Germanium Diode History & Cat’s Whisker Detectors

The germanium diode has an interesting and important role in the history of radio transmission.  In the early years of radio, information was transmitted by telegraphy, by turning the transmitter on and off with a switch called a telegraph key. This would spell out messages in Morse code, which consist of dots and dashes. Therefore, early radios only had to detect the the radio signal, there was no need to change it into audio. This device was known as the detector, and the most successful detector was the crystal detector. The crystal detector began to replace the magnetic and electrolytic detectors in the early 1900’s and when AM radio transmissions were introduced, the crystal detectors were able to pick up these transmissions as well.

In 1906 G.W Pickard worked to develop the cat’s whisker diode by using a silicon crystal, this was later patented. Later as the cat’s whisker diodes became more popular Pickard began testing over 30,000 different combinations or crystals and wires. Another Pickard patent was the use of silicone as a detector, also patented in 1906.

Following World War II the germanium diode was created, and began to replace the cat’s whisker detectors. The number of crystal radios being made were drastically reduced. Even today many people still collect cat’s whisker detectors for personal use. They are often obtained by antique radio hobbyists and other historical enthusiasts.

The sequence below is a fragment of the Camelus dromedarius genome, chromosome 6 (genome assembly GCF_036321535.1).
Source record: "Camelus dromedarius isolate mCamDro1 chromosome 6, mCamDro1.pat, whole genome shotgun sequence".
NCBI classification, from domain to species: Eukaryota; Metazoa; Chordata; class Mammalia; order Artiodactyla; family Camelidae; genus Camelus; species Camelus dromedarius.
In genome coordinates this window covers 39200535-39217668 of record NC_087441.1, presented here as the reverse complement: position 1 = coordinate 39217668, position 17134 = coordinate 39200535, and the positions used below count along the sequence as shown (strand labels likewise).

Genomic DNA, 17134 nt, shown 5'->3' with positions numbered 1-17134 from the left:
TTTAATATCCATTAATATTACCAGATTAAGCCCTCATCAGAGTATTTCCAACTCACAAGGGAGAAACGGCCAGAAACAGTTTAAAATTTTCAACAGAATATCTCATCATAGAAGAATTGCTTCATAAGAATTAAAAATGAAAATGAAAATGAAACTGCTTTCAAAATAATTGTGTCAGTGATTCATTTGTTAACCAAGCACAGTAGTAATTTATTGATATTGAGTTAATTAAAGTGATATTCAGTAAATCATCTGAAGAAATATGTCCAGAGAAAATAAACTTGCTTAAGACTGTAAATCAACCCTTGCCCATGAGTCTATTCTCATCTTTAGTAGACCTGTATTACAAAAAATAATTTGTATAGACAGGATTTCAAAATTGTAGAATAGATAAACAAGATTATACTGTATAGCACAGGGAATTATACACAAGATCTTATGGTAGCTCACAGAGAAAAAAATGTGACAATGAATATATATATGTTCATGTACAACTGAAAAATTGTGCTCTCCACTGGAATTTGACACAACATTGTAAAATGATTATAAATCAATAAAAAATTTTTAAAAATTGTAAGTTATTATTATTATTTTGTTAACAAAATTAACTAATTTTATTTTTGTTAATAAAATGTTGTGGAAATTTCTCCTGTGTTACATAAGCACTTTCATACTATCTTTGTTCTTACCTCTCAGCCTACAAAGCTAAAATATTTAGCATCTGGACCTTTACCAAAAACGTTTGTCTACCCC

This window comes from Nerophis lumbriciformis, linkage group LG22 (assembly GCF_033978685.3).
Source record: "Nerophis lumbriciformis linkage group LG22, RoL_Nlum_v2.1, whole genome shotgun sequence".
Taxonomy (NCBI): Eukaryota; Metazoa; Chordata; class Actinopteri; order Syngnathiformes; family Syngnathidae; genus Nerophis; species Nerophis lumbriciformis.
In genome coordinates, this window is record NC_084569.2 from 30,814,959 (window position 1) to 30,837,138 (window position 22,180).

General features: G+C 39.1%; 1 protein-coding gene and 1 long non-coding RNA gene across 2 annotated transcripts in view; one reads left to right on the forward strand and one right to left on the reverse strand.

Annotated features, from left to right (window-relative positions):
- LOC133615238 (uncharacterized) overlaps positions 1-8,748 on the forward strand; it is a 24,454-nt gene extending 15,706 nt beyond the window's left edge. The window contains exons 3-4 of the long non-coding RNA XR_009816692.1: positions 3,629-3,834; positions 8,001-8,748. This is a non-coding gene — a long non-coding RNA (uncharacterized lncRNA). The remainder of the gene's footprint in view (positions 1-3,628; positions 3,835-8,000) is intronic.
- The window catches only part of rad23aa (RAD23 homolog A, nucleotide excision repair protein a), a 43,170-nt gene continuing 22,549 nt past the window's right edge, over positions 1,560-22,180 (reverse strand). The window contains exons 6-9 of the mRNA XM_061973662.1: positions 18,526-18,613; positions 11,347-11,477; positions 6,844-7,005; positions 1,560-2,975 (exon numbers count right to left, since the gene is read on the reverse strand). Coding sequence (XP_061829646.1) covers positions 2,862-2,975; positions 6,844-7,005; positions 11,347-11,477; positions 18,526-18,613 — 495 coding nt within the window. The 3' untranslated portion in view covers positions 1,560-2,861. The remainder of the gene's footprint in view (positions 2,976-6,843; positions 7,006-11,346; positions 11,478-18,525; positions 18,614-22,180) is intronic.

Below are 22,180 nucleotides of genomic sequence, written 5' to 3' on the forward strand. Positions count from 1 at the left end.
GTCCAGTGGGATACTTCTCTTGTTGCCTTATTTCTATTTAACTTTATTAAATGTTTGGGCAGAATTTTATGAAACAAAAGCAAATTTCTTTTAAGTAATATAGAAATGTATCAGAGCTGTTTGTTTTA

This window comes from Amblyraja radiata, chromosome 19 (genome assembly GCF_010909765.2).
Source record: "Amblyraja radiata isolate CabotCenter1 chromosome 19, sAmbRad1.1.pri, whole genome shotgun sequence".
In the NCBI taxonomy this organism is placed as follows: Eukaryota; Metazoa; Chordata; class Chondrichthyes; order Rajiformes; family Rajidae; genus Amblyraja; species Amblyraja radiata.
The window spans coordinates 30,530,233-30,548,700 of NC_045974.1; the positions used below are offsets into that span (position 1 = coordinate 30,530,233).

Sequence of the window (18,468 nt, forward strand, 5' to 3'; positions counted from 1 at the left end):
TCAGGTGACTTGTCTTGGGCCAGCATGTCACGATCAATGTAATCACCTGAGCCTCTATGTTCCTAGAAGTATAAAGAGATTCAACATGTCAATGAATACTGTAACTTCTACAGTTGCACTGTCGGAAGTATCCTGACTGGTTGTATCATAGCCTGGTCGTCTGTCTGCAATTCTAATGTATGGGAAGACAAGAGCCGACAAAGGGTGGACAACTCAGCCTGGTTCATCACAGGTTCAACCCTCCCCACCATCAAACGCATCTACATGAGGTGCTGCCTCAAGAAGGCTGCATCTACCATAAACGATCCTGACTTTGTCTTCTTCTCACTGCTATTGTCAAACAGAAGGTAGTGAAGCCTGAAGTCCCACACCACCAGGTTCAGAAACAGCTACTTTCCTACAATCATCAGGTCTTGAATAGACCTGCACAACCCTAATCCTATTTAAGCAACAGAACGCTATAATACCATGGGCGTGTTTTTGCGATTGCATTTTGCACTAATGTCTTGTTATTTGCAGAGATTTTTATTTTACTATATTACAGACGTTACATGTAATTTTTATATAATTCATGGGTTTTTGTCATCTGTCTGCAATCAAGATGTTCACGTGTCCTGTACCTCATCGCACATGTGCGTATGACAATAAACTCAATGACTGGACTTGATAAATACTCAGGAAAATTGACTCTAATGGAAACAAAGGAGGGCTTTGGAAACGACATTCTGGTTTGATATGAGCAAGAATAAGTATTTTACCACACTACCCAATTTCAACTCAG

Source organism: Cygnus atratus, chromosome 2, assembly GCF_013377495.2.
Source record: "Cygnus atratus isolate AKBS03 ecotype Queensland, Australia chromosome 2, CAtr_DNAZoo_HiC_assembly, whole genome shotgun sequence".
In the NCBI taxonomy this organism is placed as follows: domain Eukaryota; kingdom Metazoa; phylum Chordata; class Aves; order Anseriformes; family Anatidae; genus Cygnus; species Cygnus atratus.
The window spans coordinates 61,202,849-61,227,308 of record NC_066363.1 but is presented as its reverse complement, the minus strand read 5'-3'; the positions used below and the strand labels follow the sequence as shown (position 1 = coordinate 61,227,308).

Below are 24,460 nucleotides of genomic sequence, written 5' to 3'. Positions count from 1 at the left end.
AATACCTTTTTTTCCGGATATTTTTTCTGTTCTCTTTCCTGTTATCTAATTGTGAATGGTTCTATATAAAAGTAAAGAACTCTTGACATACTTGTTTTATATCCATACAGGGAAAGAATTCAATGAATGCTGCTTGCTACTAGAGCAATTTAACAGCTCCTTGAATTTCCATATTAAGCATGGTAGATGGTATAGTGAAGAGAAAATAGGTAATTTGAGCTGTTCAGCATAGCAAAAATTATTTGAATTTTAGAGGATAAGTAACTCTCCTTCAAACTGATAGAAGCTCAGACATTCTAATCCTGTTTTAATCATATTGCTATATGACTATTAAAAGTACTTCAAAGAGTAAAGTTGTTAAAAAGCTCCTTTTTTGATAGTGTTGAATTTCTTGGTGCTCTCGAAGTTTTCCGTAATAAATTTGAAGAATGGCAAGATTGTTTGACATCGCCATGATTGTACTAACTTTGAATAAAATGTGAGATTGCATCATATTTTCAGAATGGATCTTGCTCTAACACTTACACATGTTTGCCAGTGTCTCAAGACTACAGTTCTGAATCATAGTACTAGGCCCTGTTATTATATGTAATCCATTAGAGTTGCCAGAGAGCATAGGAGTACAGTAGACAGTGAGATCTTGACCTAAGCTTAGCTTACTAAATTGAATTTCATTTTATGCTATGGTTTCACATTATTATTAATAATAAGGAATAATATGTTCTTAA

cat's whisker replaced by germanium diode

The germanium diode performs well at lower temperature and voltage applications.  For RF applications, germanium has greater power transfer than silicon thanks to the lower voltage drop, and better switching speed.  This is due to higher carrier mobility and lower diode capacitance than silicon.Hobbyists looking for a germanium diode can find the 1N34A here.

If you’re interested in learning more about the electrical properties of germanium vs silicon George State University has a good resource here.


George Leger has a Masters in Electrical Engineering from Stanford University, worked in private industry pioneering surface-mount technology and in government research labs for twenty years, published several papers on surface-mount technology, co-authored papers published in national symposiums on accelerator technology, was past president of SMTA and an adjunct professor at the community college level, holds a patent, and is a certified microchip design partner, serving as a consultant to many companies developing electronic circuits.

Leave a Reply